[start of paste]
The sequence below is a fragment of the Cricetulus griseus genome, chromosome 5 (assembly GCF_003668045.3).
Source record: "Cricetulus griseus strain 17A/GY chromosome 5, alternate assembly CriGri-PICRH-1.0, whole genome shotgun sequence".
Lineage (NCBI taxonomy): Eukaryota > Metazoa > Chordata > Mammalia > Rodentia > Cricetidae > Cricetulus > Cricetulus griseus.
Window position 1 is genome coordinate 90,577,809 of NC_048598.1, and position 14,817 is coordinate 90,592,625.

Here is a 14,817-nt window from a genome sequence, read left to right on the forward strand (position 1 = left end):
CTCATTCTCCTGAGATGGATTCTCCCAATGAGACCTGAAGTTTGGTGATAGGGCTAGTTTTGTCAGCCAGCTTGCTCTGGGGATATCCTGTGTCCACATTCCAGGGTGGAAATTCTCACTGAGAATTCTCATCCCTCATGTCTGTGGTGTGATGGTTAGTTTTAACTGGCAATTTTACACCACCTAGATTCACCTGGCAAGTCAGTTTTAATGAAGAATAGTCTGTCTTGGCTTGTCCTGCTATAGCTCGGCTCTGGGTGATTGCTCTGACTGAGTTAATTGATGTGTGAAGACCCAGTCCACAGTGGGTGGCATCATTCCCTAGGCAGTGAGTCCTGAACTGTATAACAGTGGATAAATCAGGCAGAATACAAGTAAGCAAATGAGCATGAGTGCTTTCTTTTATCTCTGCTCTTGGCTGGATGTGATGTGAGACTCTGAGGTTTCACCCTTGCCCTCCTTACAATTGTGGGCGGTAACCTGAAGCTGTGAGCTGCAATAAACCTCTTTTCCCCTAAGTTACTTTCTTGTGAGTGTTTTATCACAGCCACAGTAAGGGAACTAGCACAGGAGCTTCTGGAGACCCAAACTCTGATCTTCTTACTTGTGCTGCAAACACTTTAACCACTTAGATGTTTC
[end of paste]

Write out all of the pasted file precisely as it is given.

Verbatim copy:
The sequence below is a fragment of the Cricetulus griseus genome, chromosome 5 (assembly GCF_003668045.3).
Source record: "Cricetulus griseus strain 17A/GY chromosome 5, alternate assembly CriGri-PICRH-1.0, whole genome shotgun sequence".
Lineage (NCBI taxonomy): Eukaryota > Metazoa > Chordata > Mammalia > Rodentia > Cricetidae > Cricetulus > Cricetulus griseus.
Window position 1 is genome coordinate 90,577,809 of NC_048598.1, and position 14,817 is coordinate 90,592,625.

Here is a 14,817-nt window from a genome sequence, read left to right on the forward strand (position 1 = left end):
CTCATTCTCCTGAGATGGATTCTCCCAATGAGACCTGAAGTTTGGTGATAGGGCTAGTTTTGTCAGCCAGCTTGCTCTGGGGATATCCTGTGTCCACATTCCAGGGTGGAAATTCTCACTGAGAATTCTCATCCCTCATGTCTGTGGTGTGATGGTTAGTTTTAACTGGCAATTTTACACCACCTAGATTCACCTGGCAAGTCAGTTTTAATGAAGAATAGTCTGTCTTGGCTTGTCCTGCTATAGCTCGGCTCTGGGTGATTGCTCTGACTGAGTTAATTGATGTGTGAAGACCCAGTCCACAGTGGGTGGCATCATTCCCTAGGCAGTGAGTCCTGAACTGTATAACAGTGGATAAATCAGGCAGAATACAAGTAAGCAAATGAGCATGAGTGCTTTCTTTTATCTCTGCTCTTGGCTGGATGTGATGTGAGACTCTGAGGTTTCACCCTTGCCCTCCTTACAATTGTGGGCGGTAACCTGAAGCTGTGAGCTGCAATAAACCTCTTTTCCCCTAAGTTACTTTCTTGTGAGTGTTTTATCACAGCCACAGTAAGGGAACTAGCACAGGAGCTTCTGGAGACCCAAACTCTGATCTTCTTACTTGTGCTGCAAACACTTTAACCACTTAGATGTTTC